Traditions are integral to the holidays, but this year’s celebrations will look far different than in years past. Large get-togethers that incorporate gift exchanges and holiday feasts are on hold for now, due to social distancing guidelines. Many new cases of covid-19, or coronavirus, have been traced back to small-group gatherings. So, along with the usual chance for contracting the flu at this time of year, holiday interactions are rife with risk—especially among seniors.
While it may seem as though Ebenezer Scrooge had a hand in this, the recommendations from the Centers for Disease Control and Prevention come in response to a recent uptick in the numbers of confirmed covid cases. In fact, nearly every state, including South Carolina, has seen more than 25 new cases per 100,000 people daily, due to unchecked community spread.
But the news is not all doom and gloom. It is possible to find comfort and joy this holiday season while keeping yourself safe at the same time. Try some of these socially-distanced (and creative) alternatives:
How Seniors Can Social Distance During the Holidays
Since seniors are considered a high-risk group, the safest bet for seeing friends or family this holiday season is via virtual visits. Setting up a Zoom or Facebook event will allow you to see your children and grandchildren at a distance. To make it special, treat it as you would an in-person gathering. Dress up in a favorite holiday sweater, pour yourself a glass of something bubbly, and munch on your favorite holiday snacks. Some families have even gone so far as to prepare the same meal and enjoy it together via the computer.
Depending on the weather, you may also consider socially-distanced outdoor gatherings. While not as safe as virtual visits, they can still reduce risk while allowing friends or family members to get together. Just follow these rules:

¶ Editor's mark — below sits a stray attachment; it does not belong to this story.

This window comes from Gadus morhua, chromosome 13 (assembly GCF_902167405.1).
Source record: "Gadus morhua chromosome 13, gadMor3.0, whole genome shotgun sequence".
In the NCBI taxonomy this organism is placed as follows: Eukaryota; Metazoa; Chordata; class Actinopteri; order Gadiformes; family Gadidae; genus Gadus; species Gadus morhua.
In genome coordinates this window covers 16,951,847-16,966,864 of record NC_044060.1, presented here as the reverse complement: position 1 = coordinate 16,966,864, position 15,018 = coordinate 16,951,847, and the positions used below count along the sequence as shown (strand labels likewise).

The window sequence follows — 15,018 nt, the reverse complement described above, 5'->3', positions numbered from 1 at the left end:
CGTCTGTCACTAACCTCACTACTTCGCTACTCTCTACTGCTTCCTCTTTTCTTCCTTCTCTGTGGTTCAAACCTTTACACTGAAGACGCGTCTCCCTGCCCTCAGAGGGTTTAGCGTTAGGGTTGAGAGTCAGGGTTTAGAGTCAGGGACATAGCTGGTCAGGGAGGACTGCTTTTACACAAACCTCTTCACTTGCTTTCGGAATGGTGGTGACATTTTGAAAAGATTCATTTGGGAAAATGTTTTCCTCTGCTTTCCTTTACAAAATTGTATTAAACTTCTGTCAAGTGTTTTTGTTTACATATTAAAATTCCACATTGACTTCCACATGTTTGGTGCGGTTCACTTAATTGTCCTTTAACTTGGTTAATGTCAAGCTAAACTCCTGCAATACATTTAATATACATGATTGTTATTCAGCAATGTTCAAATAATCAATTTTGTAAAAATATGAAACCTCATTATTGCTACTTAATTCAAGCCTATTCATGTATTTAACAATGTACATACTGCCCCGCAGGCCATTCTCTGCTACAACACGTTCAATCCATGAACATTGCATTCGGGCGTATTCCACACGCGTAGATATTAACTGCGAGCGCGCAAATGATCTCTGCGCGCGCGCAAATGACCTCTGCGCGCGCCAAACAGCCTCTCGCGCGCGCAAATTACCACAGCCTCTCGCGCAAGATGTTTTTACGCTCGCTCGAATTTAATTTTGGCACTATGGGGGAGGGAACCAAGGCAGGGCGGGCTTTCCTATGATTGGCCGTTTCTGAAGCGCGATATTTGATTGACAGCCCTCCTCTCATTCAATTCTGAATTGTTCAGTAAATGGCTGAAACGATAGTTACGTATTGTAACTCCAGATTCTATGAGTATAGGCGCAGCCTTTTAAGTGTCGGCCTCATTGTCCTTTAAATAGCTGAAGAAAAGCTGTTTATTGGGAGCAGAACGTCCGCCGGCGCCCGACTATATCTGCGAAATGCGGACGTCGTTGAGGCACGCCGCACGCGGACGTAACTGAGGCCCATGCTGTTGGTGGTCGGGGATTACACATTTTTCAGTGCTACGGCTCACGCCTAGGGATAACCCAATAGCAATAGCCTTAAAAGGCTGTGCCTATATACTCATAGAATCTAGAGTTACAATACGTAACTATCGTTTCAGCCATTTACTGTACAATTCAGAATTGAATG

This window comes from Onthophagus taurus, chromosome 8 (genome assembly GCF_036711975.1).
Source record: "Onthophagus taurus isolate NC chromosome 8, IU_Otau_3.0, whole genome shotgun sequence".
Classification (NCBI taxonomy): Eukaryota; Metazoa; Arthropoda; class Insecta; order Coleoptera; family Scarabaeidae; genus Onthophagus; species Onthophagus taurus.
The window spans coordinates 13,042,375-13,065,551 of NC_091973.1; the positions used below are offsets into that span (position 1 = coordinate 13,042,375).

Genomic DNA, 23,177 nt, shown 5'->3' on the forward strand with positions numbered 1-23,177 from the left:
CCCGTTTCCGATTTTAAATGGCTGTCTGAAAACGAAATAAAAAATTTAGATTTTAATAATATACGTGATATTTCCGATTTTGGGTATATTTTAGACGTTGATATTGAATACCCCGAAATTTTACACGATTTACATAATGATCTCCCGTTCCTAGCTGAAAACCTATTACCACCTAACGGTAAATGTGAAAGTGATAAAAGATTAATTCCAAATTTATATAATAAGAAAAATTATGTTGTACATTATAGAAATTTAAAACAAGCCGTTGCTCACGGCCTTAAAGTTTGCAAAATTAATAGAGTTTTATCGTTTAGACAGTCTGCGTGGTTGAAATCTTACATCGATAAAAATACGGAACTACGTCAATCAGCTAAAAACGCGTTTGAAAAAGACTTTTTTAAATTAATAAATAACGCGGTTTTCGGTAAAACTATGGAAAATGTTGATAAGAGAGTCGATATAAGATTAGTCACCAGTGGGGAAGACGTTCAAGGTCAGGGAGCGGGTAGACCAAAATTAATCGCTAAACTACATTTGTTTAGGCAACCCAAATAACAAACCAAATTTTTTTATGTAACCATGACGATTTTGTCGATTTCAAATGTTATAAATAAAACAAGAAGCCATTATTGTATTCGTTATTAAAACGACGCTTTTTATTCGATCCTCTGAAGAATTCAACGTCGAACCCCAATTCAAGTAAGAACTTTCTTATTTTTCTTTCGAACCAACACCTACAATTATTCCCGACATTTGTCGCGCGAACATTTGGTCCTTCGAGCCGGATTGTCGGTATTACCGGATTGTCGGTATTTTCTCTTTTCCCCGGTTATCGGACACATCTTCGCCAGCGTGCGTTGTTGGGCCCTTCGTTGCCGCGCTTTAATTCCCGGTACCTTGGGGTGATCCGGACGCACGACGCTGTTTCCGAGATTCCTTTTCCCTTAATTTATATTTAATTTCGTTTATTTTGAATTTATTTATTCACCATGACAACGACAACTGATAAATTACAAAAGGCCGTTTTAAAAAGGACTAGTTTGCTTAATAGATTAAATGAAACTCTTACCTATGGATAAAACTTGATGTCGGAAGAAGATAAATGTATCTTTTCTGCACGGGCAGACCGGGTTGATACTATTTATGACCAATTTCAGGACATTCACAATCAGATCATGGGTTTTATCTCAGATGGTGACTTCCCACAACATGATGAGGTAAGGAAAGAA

- Keep the numbers of members from different households to a minimum.
- Include only as many guests as can be safely seated at least six feet apart.
- Wear masks when not eating or drinking.
- Encourage safe hygiene by providing hand sanitizer or an accessible hand washing station.
- Finally, as tempting as it may be to hug or kiss your grandchildren, postpone any physical contact this year.
Small Indoor Gatherings
The CDC recommends that older people or those with chronic health conditions avoid spending time indoors with anyone outside their own household or covid “bubble.” Should you decide to celebrate indoors, it is recommended that you keep groups to 10 people or less, and that all guests quarantine for at least 14 days prior to the event. Another option is to ask guests to take a covid test and quarantine after the results are back. However, false negative results are possible, so while testing may help reduce the risk, it will not eliminate it entirely.
Celebrate the Holidays While Social Distancing
Your friends at Cumberland Village understand that the holidays may be a bit more challenging this year. But with a little planning, it is possible to celebrate while at the same time protecting yourself from the coronavirus. Virtual visits, outdoor get-togethers, and small indoor gatherings with all the recommended safety precautions in place can create a festive mood and ensure a healthy start to the new year.